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For daily/weekly use, so not copying whole disk/partition to disk/partition. What's the fastest way in Windows to defragment NTFS?

Edited to add: This is on a 2 Tb hard drive, used for storage only, with a random selection of file types and sizes such as text files, images, application and driver setup files, videos, ISO images, etc. It's only defrag that I'm after, although optimisation would be a bonus. However it would be handy to get good results with the same application on the system disk.

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closed as off-topic by Moab, fixer1234, DavidPostill, Ben N, Wes Sayeed Mar 25 at 22:26

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Slightly related, if your computer has idle time to use: Is defragging relevant to improving disk performance anymore? – Arjan Sep 2 '10 at 10:48

It's not easy to tell which one is the fastest, as it varies a lot depending on the harddisk, the file of files stored on the disk (lots of small files, some huge files, ...), the defragmentation strategy you want to use (defrag only, optimize files, ...).

I've been very satisfied lately with AusLogics Disk Defragmenter. Lots of people are also very happy with MyDefrag. Both are free, work well, fast and efficiently.

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+1 Comparison is quite difficult. Also, I'm a happy user of AusLogics as well. I've got the automatic when-idle defragging setup and running on my every family machine I can; it's one less thing for them to pester me about. – DMA57361 Sep 2 '10 at 9:46
+1 I've been quite happy with MyDefrag. – Dennis Williamson Sep 2 '10 at 15:26

I'd recommend UltimateDefrag Free or Defraggler. For a storage drive, the 'Fragmented files only' option in UltimateDefrag, or the 'Quick Defrag' option in Defraggler will be quite quick. The 'Quick Defrag' option would be quicker, but it doesn't do as much as UltimateDefrag's 'Fragmented files only' option.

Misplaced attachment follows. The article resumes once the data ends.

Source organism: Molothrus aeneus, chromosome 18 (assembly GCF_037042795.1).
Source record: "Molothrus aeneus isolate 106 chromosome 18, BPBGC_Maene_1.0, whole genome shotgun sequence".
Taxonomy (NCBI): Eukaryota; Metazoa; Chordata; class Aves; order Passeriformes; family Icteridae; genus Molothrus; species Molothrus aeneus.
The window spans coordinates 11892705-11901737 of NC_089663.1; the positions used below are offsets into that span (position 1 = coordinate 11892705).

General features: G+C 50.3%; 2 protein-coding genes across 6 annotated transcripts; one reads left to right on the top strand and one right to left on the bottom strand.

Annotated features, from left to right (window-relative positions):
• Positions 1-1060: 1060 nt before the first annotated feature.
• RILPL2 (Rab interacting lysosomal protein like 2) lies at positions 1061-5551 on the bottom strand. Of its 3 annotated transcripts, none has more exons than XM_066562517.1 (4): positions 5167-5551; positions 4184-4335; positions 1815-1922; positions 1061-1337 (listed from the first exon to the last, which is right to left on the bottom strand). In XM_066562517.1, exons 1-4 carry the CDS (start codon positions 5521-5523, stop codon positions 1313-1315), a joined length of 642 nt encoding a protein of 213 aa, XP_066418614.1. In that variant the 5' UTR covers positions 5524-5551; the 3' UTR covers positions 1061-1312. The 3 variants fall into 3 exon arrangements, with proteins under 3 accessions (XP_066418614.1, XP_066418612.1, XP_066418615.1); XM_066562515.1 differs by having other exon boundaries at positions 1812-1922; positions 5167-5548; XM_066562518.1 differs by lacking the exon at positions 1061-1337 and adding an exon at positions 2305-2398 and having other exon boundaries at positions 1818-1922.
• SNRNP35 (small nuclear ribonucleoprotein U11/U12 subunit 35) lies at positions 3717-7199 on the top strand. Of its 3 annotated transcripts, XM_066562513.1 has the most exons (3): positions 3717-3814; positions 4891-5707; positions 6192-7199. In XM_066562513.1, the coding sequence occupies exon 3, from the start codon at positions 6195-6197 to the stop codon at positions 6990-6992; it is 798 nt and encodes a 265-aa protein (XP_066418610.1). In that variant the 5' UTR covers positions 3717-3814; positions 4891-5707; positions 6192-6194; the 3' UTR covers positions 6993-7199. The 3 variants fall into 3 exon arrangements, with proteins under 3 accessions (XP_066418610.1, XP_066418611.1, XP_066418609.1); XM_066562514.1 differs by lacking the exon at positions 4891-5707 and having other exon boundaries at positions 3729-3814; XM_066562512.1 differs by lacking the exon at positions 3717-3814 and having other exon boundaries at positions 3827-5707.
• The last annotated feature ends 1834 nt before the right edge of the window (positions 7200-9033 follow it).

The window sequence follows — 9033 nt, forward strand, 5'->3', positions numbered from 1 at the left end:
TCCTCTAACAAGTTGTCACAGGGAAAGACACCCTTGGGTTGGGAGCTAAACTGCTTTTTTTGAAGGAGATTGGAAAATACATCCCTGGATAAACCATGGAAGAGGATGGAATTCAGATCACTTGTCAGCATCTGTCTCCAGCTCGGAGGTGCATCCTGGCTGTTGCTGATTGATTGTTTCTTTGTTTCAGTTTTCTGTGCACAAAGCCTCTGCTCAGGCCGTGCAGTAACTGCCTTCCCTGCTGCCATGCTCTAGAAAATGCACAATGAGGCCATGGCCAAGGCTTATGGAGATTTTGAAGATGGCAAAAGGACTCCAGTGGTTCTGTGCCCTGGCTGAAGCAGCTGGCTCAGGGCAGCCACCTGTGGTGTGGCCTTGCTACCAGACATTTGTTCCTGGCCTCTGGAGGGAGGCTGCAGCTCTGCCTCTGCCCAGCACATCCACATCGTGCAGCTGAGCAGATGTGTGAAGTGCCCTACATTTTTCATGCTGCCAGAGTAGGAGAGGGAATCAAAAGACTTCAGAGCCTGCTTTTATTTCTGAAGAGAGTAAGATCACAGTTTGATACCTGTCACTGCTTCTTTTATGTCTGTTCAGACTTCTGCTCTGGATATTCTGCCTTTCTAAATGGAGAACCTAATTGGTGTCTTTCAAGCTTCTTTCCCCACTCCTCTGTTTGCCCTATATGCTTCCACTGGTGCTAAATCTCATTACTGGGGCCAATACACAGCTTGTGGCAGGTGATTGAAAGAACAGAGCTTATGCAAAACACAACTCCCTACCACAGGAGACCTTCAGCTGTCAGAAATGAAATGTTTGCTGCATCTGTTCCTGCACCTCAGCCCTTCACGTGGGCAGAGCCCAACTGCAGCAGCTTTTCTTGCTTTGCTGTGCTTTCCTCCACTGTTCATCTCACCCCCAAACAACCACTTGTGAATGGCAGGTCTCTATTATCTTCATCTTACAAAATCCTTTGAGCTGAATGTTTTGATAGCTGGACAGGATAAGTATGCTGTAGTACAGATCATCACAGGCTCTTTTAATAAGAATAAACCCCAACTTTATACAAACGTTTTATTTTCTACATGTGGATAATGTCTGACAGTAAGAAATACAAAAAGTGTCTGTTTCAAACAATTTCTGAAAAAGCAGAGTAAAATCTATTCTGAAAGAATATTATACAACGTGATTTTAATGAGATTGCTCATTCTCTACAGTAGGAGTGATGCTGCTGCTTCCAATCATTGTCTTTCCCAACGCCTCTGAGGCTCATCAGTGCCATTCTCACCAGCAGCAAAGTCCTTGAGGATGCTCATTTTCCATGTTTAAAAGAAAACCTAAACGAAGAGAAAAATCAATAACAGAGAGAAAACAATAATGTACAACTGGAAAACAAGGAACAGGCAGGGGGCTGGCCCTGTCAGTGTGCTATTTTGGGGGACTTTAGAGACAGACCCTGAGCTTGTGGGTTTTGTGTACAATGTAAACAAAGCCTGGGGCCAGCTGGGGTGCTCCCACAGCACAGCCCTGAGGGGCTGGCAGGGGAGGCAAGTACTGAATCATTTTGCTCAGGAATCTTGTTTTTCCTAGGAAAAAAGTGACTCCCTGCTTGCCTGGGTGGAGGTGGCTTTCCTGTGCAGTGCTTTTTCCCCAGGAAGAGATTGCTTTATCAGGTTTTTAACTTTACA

Edit: I see that you would like optimisation too. In my opinion, UltimateDefrag is the best for that. The Consolidate, Recency, Volatility or Auto strategies are great for system drive optimisation, particularly when told to respect layout.ini, 'high performance' and to move directory entries close to the MFT.

You can also define your own 'High Performance' and 'Archive' filesets, which will be moved to the beginning and end of the drive respectively, which is great for storage disks.

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I can't comment on speed since, as pointed out by Snark, "it depends". I've been using PerfectDisk - - for a couple of years and "it's fine". I have it setup so that it defragments in the background on my PC. I also have it setup on my Windows Home Server, though on this one it does scheduled defragments at night. My percentage of fragmentation is always in the neighbourhood of 0%. It has had good ratings from publications such as CPU Magazine. They have a free trial if you want to give it a shot. Their "Home Premium" version if $29.99 (Pro is $39.99) so it's not very expensive.

(I don't work for Raxco - just a satisfied customer. ;))

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Defraggler is one good application I have used and have been satisfied with the speed. Also, it is free.

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up vote 0 down vote accepted

The defraggers all seem to be about the much same speed, depending on the rate that files can be moved around the disk/partition. Although DefragExpress seems quicker than the rest, but only after the first defrag when it has then optimised the layout.

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